A contract is an agreement which is made between two parties with free consent, and both parties agree to do something or abstain from doing something in return for some consideration. Section 2(h) of the Indian Contract Act defines a contract as an agreement which is enforceable by law.
Government contracts are those contracts in which one of the parties is either state or the central government. That’s why all government contracts are made in the name of the President or the Governor in the case of the central and state government, respectively.
In this article, you will read about the constitutional provisions of government contracts, their role as quasi-contracts, and their benefits.
Constitutional Provisions of Government Contracts
Along with the requirements given under the Indian Contract Act of 1872, for a contract to be enforceable, government contracts need to fulfil the provisions for its formation laid under Article 299 of the Indian Constitution. It says that if the contract is not made under the name of the President or the Governor, the contract will not be considered a government contract.
Clause (2) of Article 299 of the Indian Constitution immunes the President and the Governor from being held personally liable for any damage caused due to the signed contract. This is because they have only signed the contract on behalf of the state, but they themselves do not perform it.
But it does not mean that governments cannot be held liable for the misconduct, breach of contracts, or damages caused on their part. If any damages are caused due to the government’s misconduct, the other party can sue the government and claim the damages.
Clause (2) of Article 299 of the Indian Constitution says that:
“Neither the President nor the Governor shall be personally liable in respect of any contract or assurance made or executed for the purposes of this Constitution, or for the purposes of any enactment relating to the Government of India heretofore in force, nor shall any person making or executing any such contract or assurance on behalf of any of them be personally liable in respect thereof.”
We already know that contracts can be made expressly or impliedly, but according to the provision of Article 299 of the Indian Constitution, the government contracts can only be made expressly, i.e., in a formal written document. This is done to ensure that no one tries to defraud the government with fake contracts. If implied contracts are made with the government, the same would not be enforced by the law.
Since the government enter into so many petty contracts, which might not be possible to maintain a written document of, then clause (1) of Article 299 of the Indian Constitution comes into the picture. It gives the flexibility that even if all the other provisions of the Article are not fulfilled but suffices clause (1) of Article 299, still, the contract would be enforceable.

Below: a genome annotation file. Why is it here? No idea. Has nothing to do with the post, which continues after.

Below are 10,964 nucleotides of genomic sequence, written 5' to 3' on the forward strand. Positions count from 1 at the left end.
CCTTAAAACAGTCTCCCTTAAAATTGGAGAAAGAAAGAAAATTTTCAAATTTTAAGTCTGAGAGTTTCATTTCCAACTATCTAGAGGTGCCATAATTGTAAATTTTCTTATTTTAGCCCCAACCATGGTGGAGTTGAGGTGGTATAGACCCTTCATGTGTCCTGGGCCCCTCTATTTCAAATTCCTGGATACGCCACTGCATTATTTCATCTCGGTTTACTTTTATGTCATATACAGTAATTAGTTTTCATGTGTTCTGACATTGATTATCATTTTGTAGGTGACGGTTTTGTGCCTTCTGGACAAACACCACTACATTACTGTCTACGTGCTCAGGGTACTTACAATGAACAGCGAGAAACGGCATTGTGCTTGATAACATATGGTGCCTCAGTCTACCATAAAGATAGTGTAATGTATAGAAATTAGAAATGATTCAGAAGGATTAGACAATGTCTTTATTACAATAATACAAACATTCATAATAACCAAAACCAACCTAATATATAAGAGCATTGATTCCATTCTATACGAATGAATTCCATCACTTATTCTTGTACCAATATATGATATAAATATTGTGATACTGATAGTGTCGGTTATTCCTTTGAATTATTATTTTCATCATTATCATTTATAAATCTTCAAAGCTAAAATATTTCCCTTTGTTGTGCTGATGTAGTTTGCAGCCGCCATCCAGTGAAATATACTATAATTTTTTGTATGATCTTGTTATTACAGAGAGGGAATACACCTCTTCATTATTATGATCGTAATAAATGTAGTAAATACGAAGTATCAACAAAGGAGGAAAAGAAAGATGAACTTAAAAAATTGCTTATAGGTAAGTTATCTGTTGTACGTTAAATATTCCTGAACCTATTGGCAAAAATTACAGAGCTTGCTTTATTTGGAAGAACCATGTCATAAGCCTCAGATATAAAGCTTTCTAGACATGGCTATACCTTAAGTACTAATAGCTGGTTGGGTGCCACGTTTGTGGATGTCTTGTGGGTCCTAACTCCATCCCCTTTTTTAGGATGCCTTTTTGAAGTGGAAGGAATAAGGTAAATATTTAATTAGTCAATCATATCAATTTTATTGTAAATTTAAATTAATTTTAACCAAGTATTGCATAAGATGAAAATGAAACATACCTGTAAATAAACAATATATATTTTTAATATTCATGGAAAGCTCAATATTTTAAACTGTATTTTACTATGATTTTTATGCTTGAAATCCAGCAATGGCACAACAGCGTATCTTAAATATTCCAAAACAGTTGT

Clause (1) of Article 299 of the Indian Constitution says that:
“All contracts made in the exercise of the executive power of the Union or a state shall be expressed to be made by the President, or by the Governor of the state, as the case may be, and all such contracts and all assurances of property made in the exercise of that power shall be executed on behalf of the President or the Governor by such persons and in such manner as he may direct or authorise.”
Government Contracts as Quasi-Contracts
Moreover, government contracts also come under quasi-contracts.
Section 70 of the Indian Contract defines quasi-contract. It says that:
“Where a person lawfully does anything for another person, or delivers anything to him, not intending to do so gratuitously, and such other person enjoys the benefit thereof, the latter is bound to make compensation to the former in respect of, or to restore, the thing so done or delivered.”
The benefit of applying the rules of quasi-contract in government contracts is to protect the government and the contracting party from being exploited for undue benefits. It also says to restore any benefits derived from the contract back to the owner of it.
The government also has the power to recover any advantage given by it to the other party in the case of void agreements, as enshrined under section 65 of the Indian Contract Act. It says that:
“When an agreement is discovered to be void, or when a contract becomes void, any person who has received any advantage under such agreement or contract is bound to restore it, or to make compensation for it to the person from whom he received it.”
Benefits of Government Contracts
The need for government contracts is to make the functioning of the state smoother and more accountable. Government comes into contract with so many national and international parties for the development of the nation, so it becomes necessary to have a contract in the name of the government rather than any specific person.
- What Does “Justice Delayed Is Justice Denied” Mean? - 28th April 2023
- What Is Volenti Non-Fit Injuria Under the Law of Torts? - 25th April 2023
- What Are the Differences Between Possession and Custody? - 24th April 2023